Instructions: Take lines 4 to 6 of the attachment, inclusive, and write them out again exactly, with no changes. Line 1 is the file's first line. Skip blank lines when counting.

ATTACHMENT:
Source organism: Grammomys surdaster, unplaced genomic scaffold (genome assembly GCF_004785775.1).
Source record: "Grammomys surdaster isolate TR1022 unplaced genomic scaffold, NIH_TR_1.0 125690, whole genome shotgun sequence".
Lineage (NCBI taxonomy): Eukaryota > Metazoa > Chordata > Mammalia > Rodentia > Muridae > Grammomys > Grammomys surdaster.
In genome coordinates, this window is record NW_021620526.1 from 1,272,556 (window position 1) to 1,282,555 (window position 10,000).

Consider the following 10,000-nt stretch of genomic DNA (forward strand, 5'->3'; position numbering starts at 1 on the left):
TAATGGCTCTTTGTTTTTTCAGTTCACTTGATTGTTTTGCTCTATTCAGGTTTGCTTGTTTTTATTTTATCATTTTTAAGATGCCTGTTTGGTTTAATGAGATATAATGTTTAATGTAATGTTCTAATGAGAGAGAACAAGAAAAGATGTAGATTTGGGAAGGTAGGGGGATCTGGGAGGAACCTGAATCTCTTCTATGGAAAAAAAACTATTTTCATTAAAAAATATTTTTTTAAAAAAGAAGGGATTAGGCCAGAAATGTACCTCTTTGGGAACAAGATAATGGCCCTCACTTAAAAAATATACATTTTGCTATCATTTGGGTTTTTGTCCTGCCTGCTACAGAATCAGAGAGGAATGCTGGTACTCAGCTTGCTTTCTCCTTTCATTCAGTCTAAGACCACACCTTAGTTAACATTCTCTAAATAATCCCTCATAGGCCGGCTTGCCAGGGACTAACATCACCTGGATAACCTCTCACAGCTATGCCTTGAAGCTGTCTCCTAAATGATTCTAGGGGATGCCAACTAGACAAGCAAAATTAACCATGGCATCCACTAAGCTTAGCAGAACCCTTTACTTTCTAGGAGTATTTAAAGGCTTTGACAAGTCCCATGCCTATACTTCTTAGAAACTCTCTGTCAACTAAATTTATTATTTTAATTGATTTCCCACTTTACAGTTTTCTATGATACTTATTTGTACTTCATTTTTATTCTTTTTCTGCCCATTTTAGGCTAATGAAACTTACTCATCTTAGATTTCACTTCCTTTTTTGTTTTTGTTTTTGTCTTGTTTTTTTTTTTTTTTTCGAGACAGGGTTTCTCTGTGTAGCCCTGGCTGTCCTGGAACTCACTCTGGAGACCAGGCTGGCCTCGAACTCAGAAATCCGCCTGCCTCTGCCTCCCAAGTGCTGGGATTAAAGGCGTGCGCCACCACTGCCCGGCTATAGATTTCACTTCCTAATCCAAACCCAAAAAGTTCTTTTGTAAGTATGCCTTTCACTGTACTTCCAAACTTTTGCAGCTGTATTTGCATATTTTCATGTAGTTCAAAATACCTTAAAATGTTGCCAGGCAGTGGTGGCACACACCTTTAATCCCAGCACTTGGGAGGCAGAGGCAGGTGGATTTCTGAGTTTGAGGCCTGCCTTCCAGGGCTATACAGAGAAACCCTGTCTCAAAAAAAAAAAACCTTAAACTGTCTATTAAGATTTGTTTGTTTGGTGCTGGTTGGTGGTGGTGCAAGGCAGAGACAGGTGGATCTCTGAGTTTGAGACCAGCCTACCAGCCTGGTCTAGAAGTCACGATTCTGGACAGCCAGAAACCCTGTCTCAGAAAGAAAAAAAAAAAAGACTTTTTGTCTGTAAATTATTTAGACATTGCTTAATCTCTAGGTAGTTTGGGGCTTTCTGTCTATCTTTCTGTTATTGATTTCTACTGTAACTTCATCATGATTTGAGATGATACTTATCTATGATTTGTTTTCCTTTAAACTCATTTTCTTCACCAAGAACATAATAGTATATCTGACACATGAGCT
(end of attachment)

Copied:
In genome coordinates, this window is record NW_021620526.1 from 1,272,556 (window position 1) to 1,282,555 (window position 10,000).

Consider the following 10,000-nt stretch of genomic DNA (forward strand, 5'->3'; position numbering starts at 1 on the left):
TAATGGCTCTTTGTTTTTTCAGTTCACTTGATTGTTTTGCTCTATTCAGGTTTGCTTGTTTTTATTTTATCATTTTTAAGATGCCTGTTTGGTTTAATGAGATATAATGTTTAATGTAATGTTCTAATGAGAGAGAACAAGAAAAGATGTAGATTTGGGAAGGTAGGGGGATCTGGGAGGAACCTGAATCTCTTCTATGGAAAAAAAACTATTTTCATTAAAAAATATTTTTTTAAAAAAGAAGGGATTAGGCCAGAAATGTACCTCTTTGGGAACAAGATAATGGCCCTCACTTAAAAAATATACATTTTGCTATCATTTGGGTTTTTGTCCTGCCTGCTACAGAATCAGAGAGGAATGCTGGTACTCAGCTTGCTTTCTCCTTTCATTCAGTCTAAGACCACACCTTAGTTAACATTCTCTAAATAATCCCTCATAGGCCGGCTTGCCAGGGACTAACATCACCTGGATAACCTCTCACAGCTATGCCTTGAAGCTGTCTCCTAAATGATTCTAGGGGATGCCAACTAGACAAGCAAAATTAACCATGGCATCCACTAAGCTTAGCAGAACCCTTTACTTTCTAGGAGTATTTAAAGGCTTTGACAAGTCCCATGCCTATACTTCTTAGAAACTCTCTGTCAACTAAATTTATTATTTTAATTGATTTCCCACTTTACAGTTTTCTATGATACTTATTTGTACTTCATTTTTATTCTTTTTCTGCCCATTTTAGGCTAATGAAACTTACTCATCTTAGATTTCACTTCCTTTTTTGTTTTTGTTTTTGTCTTGTTTTTTTTTTTTTTTTCGAGACAGGGTTTCTCTGTGTAGCCCTGGCTGTCCTGGAACTCACTCTGGAGACCAGGCTGGCCTCGAACTCAGAAATCCGCCTGCCTCTGCCTCCCAAGTGCTGGGATTAAAGGCGTGCGCCACCACTGCCCGGCTATAGATTTCACTTCCTAATCCAAACCCAAAAAGTTCTTTTGTAAGTATGCCTTTCACTGTACTTCCAAACTTTTGCAGCTGTATTTGCATATTTTCATGTAGTTCAAAATACCTTAAAATGTTGCCAGGCAGTGGTGGCACACACCTTTAATCCCAGCACTTGGGAGGCAGAGGCAGGTGGATTTCTGAGTTTGAGGCCTGCCTTCCAGGGCTATACAGAGAAACCCTGTCTCAAAAAAAAAAAACCTTAAACTGTCTATTAAGATTTGTTTGTTTGGTGCTGGTTGGTGGTGGTGCAAGGCAGAGACAGGTGGATCTCTGAGTTTGAGACCAGCCTACCAGCCTGGTCTAGAAGTCACGATTCTGGACAGCCAGAAACCCTGTCTCAGAAAGAAAAAAAAAAAAGACTTTTTGTCTGTAAATTATTTAGACATTGCTTAATCTCTAGGTAGTTTGGGGCTTTCTGTCTATCTTTCTGTTATTGATTTCTACTGTAACTTCATCATGATTTGAGATGATACTTATCTATGATTTGTTTTCCTTTAAACTCATTTTCTTCACCAAGAACATAATAGTATATCTGACACATGAGCT